By Eric Wicklund | March 9, 2018
Partners HealthCare in Massachusetts and North Carolina’s Triad HealthCare are launching remote patient monitoring programs that use telehealth to monitor medication adherence in high-acuity, high-cost patients.
– Health systems in Massachusetts and North Carolina are launching remote patient monitoring programs to determine whether a telehealth approach to medication adherence can improve health outcomes and reduce ER visits and hospitalizations in high-risk populations.
It’s estimated that half of those taking medications in the US aren’t following doctors’ orders, driving the nation’s healthcare bill upwards by about $310 billion in avoidable costs and $100 billion in avoidable hospitalizations. The problem is acute among those taking multiple medications: the top 1 percent of high-acuity chronic disease patients accounts for 23 percent of that healthcare bill, or about $107,000 per year per patient.
Healthcare officials are hoping a digital health platform that manages medication adherence at home and keeps care providers updated on those patients will reduce those costs and improve overall patient health.
In Massachusetts, Partners Healthcare’s Partners Connected Health and Lynn Community Health Center in Lynn, Mass., are leveraging the Philips Medication Adherence Solution for selected patients enrolled in MassHealth Primary Care Clinician (PCC) plans with a primary diagnosis of schizophrenia, bipolar disorder or major depression.
“Barriers to optimal health outcomes for our most vulnerable patients remain extensive and persistent,” Emily Johnson, LCHC’s Director of Community Outreach, said in a press release. “With this program and our partnership with Partners HealthCare and Philips, our goals are to improve medication adherence rates through connected technology, build a foundation of intensive and ongoing care coordination, and cut costs of unplanned hospital visits.”
“Patients on complex medication regimens are at a high-risk for being unable to take their medication as prescribed,” added Dr. Kamal Jethwani, Senior Director at Partners Connected Health. “We have used technology successfully in the past to help such patients manage their medications. This would be our first trial in patients with mental illness, and if successful, would open an exciting opportunity to manage these patients in more effective ways.”
The program is supported by an Innovation Investment Award from the Commonwealth of Massachusetts Health Policy Commission.
In North Carolina, meanwhile, the Greensboro-based Triad HealthCare Network will be using the Philips telehealth platform to measure medication adherence in Medicare Advantage members dealing with chronic conditions.
Triad’s program aims to analyze whether better medication adherence leads to improved outcomes among patients enrolled in one of three leading Medicare Advantage Part D health plans. Officials say these patients tend to have chronic conditions that require several medications and are some of the health system’s most frequent users.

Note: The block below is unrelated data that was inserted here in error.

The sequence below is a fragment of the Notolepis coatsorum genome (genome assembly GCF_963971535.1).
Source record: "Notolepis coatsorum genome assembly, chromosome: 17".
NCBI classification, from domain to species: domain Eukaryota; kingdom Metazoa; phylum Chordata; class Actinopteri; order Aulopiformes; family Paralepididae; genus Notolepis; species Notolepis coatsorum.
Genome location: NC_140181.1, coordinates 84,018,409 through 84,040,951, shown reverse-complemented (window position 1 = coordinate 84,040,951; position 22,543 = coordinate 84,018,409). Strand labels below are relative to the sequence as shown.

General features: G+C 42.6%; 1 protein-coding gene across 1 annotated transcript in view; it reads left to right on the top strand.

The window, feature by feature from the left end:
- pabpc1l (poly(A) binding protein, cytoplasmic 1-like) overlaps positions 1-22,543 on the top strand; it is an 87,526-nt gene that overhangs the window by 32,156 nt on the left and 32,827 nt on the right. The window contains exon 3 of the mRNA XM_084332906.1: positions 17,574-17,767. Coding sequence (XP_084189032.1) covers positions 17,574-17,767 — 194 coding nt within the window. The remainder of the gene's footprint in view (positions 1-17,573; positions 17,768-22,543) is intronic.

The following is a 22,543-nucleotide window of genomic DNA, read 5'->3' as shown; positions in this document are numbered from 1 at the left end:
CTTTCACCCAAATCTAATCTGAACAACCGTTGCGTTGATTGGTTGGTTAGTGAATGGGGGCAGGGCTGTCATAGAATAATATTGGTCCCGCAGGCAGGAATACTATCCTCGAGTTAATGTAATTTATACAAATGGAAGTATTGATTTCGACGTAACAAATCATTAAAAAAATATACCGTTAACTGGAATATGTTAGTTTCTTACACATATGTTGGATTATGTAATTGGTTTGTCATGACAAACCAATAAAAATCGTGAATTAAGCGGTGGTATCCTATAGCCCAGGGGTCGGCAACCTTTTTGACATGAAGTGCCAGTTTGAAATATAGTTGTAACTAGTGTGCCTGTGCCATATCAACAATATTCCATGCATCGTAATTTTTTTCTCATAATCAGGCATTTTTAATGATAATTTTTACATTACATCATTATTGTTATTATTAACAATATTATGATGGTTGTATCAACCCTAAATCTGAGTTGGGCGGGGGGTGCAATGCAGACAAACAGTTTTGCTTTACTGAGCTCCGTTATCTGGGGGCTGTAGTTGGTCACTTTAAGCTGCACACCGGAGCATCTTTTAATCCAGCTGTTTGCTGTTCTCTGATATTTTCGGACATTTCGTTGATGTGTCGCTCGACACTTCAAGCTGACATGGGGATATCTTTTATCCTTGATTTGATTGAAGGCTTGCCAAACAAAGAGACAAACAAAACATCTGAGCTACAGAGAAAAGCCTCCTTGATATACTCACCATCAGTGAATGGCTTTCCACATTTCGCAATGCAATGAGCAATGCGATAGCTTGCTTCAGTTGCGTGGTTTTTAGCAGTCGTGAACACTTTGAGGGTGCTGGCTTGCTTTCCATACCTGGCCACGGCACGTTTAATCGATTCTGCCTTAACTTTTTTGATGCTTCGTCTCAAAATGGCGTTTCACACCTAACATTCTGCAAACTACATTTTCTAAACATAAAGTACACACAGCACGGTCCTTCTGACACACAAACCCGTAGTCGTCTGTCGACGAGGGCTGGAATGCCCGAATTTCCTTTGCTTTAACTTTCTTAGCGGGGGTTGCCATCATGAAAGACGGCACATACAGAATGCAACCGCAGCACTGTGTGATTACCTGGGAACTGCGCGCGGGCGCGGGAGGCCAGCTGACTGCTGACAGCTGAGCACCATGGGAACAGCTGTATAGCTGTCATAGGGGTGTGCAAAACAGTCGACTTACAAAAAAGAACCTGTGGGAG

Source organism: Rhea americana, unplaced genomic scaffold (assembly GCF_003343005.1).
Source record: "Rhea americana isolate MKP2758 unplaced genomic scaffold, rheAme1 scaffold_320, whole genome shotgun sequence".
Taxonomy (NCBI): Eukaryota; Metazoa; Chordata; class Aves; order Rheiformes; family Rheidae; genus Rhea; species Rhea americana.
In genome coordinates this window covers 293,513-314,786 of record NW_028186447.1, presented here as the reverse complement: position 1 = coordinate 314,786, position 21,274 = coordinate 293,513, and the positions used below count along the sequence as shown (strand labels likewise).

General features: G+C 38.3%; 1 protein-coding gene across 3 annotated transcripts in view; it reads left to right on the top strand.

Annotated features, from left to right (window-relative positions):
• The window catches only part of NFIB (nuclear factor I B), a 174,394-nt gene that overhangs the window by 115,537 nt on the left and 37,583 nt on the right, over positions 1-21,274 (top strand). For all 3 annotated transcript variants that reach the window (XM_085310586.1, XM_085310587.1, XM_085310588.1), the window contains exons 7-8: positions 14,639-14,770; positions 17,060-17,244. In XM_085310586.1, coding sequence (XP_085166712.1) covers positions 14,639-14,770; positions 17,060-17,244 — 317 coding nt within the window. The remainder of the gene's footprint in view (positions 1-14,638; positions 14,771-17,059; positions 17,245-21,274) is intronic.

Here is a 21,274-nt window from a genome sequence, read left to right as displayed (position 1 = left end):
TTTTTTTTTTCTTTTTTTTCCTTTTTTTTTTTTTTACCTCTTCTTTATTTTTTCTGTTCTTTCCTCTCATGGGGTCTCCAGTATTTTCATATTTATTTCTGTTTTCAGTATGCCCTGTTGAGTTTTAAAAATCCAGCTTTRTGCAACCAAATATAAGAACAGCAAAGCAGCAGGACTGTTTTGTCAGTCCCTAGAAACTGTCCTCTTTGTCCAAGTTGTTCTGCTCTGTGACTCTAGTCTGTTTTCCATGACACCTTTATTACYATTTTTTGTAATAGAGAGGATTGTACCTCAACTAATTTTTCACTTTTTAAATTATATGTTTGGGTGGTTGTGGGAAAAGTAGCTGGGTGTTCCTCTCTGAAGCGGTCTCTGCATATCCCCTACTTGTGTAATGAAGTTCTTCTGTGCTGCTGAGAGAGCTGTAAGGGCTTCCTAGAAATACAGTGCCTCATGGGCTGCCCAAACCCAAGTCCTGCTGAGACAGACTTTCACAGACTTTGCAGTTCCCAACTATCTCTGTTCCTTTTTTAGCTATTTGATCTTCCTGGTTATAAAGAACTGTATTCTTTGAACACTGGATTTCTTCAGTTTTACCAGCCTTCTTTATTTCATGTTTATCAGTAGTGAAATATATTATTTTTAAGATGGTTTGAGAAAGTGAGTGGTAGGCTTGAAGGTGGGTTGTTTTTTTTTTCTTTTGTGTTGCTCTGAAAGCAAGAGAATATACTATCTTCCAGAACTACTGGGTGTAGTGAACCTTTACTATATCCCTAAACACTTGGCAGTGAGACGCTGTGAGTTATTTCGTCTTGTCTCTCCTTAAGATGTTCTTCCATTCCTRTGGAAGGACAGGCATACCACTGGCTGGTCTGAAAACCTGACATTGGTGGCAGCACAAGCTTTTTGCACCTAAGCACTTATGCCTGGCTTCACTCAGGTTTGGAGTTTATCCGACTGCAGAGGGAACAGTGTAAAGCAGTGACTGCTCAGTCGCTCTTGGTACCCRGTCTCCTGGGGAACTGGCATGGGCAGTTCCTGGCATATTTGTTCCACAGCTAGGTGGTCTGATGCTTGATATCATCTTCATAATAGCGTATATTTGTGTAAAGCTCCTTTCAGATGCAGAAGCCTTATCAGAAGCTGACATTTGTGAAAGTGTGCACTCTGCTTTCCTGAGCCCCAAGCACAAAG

“Medication non-adherence is a multibillion dollar problem,” James Osborne, MD, FACP, Senior Medical Director for Population Health at Cone Health, part of the Triad network, said in the press release. “Through this program, we hope to discover an effective method to give our complex patients with a history of non-adherence the ability to stay on track easily. In turn, we aim to reduce unnecessary emergency transports and hospitalizations, and more effectively manage the cost of care.”
The Philips platform, developed in a partnership with spencer Health Solutions, includes pre-packaged, multi-dose medications from mail-order and specialty pharmacies, a monitored in-home dispensing device, an mHealth app for caregivers and a clinician portal. The platform connects patients with care team members, including caregivers, clinicians and pharmacists, to make sure medication protocols are followed.
Due to the high cost of medication adherence, healthcare providers and entrepreneurs have attacked the medication management dilemma with a wide array of telehealth and telemedicine technologies. Some of the more notable and promising solutions include text messaging programs delivered to smartphones or wearable devices like the Apple Watch, mHealth patches and tattoos, ingestibles and sensor-embedded medication and smart devices in the home, including digital pillboxes and digital personal assistants.
Payers and the pharma industry are also taking notice. Last December, Humana unveiled a new mHealth app, RxMentor, that’s designed to help members keep track of their medications and deliver timely messages.
“Managing multiple daily medications is challenging especially when those medications might be prescribed for a member by multiple physicians,” William Fleming, PharmD, president of Humana’s Health Care Services, said in a press release. “Remembering all the names and when and how to take them can be a daunting task. The RxMentor tool can take some of those barriers away by giving our members an easier way to keep track of and communicate all their medication to their doctors and caregivers.”
Also last year, Harris County Public Health in Houston reported strong success with the emocha mobile health app, which records videos of the user taking her or her medications, in helping patients with tuberculosis maintain medication adherence during Hurricane Harvey.
“This tool proved to be very beneficial,” said Dana Wiltz-Beckham, the tuberculosis elimination program manager in Harris County Public Health’s Disease Control and Clinical Prevention Department. “There was no interruption of treatment here.”